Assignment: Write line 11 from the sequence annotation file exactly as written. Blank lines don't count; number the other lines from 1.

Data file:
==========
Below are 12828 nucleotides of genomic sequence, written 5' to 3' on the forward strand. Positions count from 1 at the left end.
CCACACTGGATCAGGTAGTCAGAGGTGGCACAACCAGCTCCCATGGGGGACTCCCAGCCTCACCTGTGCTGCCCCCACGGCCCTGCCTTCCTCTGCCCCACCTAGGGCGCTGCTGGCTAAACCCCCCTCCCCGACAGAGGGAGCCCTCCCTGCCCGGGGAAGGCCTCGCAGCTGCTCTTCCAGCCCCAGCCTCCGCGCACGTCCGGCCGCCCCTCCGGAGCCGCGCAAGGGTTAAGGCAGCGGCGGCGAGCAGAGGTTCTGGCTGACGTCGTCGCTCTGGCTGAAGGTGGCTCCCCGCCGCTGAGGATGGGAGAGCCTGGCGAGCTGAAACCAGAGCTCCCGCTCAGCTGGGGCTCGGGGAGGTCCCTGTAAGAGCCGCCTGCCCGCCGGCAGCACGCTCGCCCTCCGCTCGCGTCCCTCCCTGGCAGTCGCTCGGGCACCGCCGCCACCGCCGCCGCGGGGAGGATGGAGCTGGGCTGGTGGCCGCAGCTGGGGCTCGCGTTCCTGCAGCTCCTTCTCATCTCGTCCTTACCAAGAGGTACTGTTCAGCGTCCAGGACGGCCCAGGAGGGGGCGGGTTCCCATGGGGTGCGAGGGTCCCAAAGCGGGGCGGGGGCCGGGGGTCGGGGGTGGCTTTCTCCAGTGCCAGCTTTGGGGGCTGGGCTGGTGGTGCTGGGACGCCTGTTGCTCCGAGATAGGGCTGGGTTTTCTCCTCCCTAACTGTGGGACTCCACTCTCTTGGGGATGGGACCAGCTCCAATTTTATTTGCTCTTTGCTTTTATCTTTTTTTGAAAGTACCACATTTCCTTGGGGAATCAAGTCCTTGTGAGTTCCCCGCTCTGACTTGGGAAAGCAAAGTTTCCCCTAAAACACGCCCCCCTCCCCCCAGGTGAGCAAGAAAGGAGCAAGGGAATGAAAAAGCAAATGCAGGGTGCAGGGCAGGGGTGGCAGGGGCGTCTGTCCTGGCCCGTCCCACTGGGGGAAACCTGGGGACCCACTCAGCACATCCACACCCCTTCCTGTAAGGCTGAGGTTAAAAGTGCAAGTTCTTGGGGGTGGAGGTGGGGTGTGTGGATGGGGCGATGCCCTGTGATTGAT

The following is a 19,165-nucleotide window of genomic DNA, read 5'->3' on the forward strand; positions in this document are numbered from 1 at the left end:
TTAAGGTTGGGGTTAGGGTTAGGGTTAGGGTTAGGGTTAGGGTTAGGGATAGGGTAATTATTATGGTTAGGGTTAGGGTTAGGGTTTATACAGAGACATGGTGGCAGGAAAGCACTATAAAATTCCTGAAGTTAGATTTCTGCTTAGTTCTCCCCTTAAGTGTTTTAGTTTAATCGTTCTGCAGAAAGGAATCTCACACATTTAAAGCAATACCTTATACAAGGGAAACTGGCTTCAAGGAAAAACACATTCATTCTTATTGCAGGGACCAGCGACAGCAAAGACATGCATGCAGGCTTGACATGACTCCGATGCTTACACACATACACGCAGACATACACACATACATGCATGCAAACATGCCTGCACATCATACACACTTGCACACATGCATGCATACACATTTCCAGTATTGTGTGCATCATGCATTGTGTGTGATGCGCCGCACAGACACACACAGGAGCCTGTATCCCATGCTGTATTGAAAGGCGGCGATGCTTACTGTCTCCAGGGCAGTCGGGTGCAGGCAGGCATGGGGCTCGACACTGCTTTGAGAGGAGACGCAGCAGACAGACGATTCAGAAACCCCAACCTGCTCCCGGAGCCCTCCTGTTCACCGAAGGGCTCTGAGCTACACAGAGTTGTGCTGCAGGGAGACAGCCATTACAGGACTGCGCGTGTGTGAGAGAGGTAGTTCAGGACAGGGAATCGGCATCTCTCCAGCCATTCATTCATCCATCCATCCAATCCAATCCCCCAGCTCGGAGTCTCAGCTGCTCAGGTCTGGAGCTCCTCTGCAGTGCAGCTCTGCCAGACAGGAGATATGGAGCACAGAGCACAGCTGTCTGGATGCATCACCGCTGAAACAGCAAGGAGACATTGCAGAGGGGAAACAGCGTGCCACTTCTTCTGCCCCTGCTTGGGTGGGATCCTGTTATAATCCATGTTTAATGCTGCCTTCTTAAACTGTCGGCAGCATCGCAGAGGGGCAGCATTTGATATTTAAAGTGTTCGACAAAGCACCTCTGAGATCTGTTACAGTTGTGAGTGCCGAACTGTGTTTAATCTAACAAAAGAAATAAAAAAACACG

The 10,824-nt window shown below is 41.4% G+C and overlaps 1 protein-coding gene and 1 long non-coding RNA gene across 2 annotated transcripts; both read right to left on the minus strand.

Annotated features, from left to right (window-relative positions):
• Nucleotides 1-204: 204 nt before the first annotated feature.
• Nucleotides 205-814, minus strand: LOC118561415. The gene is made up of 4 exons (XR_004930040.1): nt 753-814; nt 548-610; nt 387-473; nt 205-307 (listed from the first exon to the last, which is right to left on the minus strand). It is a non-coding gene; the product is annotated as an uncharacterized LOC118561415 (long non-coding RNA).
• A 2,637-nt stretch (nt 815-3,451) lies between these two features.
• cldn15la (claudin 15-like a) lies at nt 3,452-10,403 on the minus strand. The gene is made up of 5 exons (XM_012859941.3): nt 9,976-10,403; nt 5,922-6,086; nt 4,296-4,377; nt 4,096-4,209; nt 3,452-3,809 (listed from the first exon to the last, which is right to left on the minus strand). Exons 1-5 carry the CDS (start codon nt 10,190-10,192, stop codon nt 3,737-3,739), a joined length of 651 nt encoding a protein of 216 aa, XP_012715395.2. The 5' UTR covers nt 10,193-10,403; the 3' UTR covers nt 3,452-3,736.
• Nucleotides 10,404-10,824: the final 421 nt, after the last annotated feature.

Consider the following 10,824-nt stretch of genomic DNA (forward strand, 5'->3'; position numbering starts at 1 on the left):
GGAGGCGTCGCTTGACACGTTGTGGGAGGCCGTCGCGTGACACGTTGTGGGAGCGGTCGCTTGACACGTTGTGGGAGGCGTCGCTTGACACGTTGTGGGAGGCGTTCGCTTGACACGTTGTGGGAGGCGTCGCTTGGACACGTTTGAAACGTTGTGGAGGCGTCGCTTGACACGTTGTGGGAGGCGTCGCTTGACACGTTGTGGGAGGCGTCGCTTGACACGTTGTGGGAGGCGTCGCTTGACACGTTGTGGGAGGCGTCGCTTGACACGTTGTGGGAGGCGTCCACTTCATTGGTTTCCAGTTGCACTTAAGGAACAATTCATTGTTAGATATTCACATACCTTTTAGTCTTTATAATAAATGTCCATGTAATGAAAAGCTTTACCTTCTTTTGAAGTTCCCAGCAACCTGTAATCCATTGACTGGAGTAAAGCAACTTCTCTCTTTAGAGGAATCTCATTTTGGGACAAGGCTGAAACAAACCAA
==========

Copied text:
• Nucleotides 10,404-10,824: the final 421 nt, after the last annotated feature.